I recall being in seminary and meeting person after person who had saved or their village had saved for nearly a decade for them to be trained and every moment in class was considered a privilege and gift. (I want to be clear, I don’t think all seminary or all trainings are the answers to better ministry but…there is wisdom in the ongoing conversation and learning from others.)

And then there is the polar opposite group I keep meeting or hearing about. There is a sort of pride that comes in holding a position of leadership with no training what-so-ever. They walk with cockiness (or sheer naivete) and talk of how “God has blessed them” and that they were “just the right person at the right time”. They also talk of getting to do things beyond what they are capable and how great that is. What is bugging me today are those who seem to think they already know everything expressing no desire for training or leadership. In fact, just the opposite.

In the last two weeks I have heard

* of a youth leader (seminary student at that but with no training in youth ministry) who thought it was perfectly appropriate to state the name of his church and that nude photos of himself had been posted with comments from students in the ministry.

* of a youth leader infriending a parent after a snarky comment online but keeping the junior high and HS daughters as friends.

* of a trip being taken with no permission slips or medical release forms at all.

* of a youth leader stating there was no need for conversation about the atonement during the Easter holidays as his youth just weren’t interested.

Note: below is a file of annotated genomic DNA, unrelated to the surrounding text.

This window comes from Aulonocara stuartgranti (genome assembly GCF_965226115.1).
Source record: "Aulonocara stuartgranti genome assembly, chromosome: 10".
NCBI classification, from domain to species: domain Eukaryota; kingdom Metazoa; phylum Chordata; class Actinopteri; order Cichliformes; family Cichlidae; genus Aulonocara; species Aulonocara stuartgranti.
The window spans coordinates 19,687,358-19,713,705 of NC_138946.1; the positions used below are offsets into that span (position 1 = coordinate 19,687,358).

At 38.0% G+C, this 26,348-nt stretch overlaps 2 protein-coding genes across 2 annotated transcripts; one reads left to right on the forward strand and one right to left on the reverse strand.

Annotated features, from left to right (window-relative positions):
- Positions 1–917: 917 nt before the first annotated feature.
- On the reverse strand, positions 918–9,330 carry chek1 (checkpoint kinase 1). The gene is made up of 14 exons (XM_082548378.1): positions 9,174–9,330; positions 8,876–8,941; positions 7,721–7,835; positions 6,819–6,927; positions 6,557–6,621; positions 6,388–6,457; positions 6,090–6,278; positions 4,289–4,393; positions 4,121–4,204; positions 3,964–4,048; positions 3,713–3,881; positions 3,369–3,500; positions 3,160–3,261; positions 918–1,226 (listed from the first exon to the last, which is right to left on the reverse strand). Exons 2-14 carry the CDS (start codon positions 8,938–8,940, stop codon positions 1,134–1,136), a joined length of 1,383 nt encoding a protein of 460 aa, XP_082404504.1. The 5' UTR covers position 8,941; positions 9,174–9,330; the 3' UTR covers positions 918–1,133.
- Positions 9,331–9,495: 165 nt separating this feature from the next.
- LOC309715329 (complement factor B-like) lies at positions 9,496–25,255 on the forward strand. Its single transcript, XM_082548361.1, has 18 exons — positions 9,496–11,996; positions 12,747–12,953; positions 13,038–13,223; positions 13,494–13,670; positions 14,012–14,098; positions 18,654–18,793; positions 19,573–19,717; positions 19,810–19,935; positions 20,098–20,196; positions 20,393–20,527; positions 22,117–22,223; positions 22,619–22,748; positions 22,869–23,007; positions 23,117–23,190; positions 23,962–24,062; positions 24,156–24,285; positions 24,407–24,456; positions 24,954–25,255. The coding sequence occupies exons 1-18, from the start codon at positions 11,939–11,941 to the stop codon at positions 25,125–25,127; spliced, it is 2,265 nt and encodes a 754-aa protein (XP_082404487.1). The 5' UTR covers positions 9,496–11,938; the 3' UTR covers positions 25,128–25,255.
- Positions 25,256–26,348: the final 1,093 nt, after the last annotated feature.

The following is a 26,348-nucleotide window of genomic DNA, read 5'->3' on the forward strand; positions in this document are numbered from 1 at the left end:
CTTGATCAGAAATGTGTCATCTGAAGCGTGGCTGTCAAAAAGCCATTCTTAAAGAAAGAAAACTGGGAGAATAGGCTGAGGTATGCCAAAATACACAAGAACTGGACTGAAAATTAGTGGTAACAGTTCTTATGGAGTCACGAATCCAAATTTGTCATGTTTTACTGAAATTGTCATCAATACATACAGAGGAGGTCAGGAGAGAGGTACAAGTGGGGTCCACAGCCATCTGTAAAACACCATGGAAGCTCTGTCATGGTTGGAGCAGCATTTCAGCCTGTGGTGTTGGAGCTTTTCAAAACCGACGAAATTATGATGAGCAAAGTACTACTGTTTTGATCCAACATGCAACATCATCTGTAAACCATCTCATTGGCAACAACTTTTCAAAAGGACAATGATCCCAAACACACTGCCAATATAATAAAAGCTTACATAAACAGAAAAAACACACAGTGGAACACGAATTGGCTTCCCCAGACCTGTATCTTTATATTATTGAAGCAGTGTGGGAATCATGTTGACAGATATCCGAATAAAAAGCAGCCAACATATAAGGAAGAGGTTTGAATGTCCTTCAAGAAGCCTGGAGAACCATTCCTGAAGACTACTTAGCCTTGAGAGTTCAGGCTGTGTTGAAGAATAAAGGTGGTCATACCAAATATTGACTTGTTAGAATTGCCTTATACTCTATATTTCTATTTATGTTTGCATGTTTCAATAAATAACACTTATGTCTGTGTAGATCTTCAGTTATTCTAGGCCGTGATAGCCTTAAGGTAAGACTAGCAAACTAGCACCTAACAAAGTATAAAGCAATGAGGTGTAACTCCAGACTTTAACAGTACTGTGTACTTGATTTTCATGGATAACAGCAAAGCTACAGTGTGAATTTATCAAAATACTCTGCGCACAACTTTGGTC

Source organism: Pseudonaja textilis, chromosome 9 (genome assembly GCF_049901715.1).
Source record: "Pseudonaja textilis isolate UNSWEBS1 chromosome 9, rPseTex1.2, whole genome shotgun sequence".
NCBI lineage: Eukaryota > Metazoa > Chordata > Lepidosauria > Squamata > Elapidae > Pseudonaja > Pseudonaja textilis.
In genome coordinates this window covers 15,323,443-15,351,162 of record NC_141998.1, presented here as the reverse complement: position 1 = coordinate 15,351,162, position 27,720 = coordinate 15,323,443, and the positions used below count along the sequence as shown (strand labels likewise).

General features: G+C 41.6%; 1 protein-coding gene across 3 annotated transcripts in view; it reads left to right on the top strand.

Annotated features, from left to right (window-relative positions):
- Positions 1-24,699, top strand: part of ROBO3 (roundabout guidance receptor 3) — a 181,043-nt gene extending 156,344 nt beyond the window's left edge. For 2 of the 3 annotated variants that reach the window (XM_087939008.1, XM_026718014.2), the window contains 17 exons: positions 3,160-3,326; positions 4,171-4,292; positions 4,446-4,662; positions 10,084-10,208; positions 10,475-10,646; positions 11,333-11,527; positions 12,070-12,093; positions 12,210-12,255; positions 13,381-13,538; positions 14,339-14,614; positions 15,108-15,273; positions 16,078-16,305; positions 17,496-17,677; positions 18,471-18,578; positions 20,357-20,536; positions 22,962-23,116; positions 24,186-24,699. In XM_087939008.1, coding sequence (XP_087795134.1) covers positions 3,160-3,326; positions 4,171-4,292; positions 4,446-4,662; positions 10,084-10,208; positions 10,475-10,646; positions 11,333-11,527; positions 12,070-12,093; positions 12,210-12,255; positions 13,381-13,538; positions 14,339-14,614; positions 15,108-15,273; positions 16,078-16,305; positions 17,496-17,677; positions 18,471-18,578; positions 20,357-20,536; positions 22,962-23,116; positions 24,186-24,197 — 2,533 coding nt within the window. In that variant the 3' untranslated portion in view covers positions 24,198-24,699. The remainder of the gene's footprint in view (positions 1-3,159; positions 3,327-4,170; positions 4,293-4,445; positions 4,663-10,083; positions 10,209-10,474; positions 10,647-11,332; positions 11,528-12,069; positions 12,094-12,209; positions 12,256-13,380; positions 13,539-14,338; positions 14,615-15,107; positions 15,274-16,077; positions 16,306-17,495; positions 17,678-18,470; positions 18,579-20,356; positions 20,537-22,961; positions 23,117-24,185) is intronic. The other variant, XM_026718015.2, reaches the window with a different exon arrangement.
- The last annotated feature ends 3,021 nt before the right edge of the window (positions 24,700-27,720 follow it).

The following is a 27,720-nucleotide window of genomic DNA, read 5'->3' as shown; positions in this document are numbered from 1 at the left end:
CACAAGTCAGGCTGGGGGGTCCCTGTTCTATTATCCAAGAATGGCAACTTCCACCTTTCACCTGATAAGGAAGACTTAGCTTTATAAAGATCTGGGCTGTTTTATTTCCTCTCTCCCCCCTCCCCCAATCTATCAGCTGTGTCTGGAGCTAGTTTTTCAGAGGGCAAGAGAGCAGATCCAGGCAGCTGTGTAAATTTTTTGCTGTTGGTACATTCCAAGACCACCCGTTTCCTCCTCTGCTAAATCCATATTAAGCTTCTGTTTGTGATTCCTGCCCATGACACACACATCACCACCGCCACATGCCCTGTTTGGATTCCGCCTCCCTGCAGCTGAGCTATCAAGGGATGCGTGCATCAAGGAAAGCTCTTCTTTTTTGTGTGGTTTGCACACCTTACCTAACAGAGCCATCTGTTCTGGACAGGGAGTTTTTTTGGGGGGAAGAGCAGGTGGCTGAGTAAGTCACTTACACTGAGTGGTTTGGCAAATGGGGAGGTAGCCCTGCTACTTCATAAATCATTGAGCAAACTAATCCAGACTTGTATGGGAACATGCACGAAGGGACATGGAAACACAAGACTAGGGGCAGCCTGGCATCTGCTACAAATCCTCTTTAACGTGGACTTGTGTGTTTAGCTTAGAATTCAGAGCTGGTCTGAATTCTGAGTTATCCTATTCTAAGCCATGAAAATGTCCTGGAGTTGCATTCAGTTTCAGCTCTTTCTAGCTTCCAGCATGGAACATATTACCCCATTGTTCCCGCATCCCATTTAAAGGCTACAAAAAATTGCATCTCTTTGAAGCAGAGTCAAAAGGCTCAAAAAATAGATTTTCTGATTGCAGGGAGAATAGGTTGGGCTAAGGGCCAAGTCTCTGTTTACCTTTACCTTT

* of a youth leader being asked to take a denominational position and telling me that despite only having taken one course at the undergrad level and almost three years of internship and part time ministry, he was ready to pass on his wisdom.

* of a group of youth leaders being offered a conference on working with teens in crisis for 25% of the cost, in their hometown so no travel expenses, and they decided it was more beneficial to hold their weekly planning meeting and didn’t want to interrupt that schedule.

* of a college stripping down classes so that even if an admin aide with no experience in ministry had to step in as the instructor, he or she could facilitate the syllabus and assignments at the level they desire.

* That gifted students should be encouraged to study anything but ministry because there is no financial future in it and you don’t really need training anyway.

So how is all of this lack of training working for the church?

I could go on but it alternately depresses me and makes me angry. I still go to trainings. I still talk with others about their ideas and what is taking place, even when I don’t agree with them. I still believe that the blessing we have with an abundance of resources is not to be taken lightly.

Pride in a lack of training is not a badge of honor. It is a red flag with dire circumstances waiting to happen.

It also speaks volumes of how we value young people. We require training for almost every field and value what is brought to the table. This should be no different when working with adolescents, early middle and emerging adults. They too are the church and valuable beyond belief. It’s time we all started treating them as such.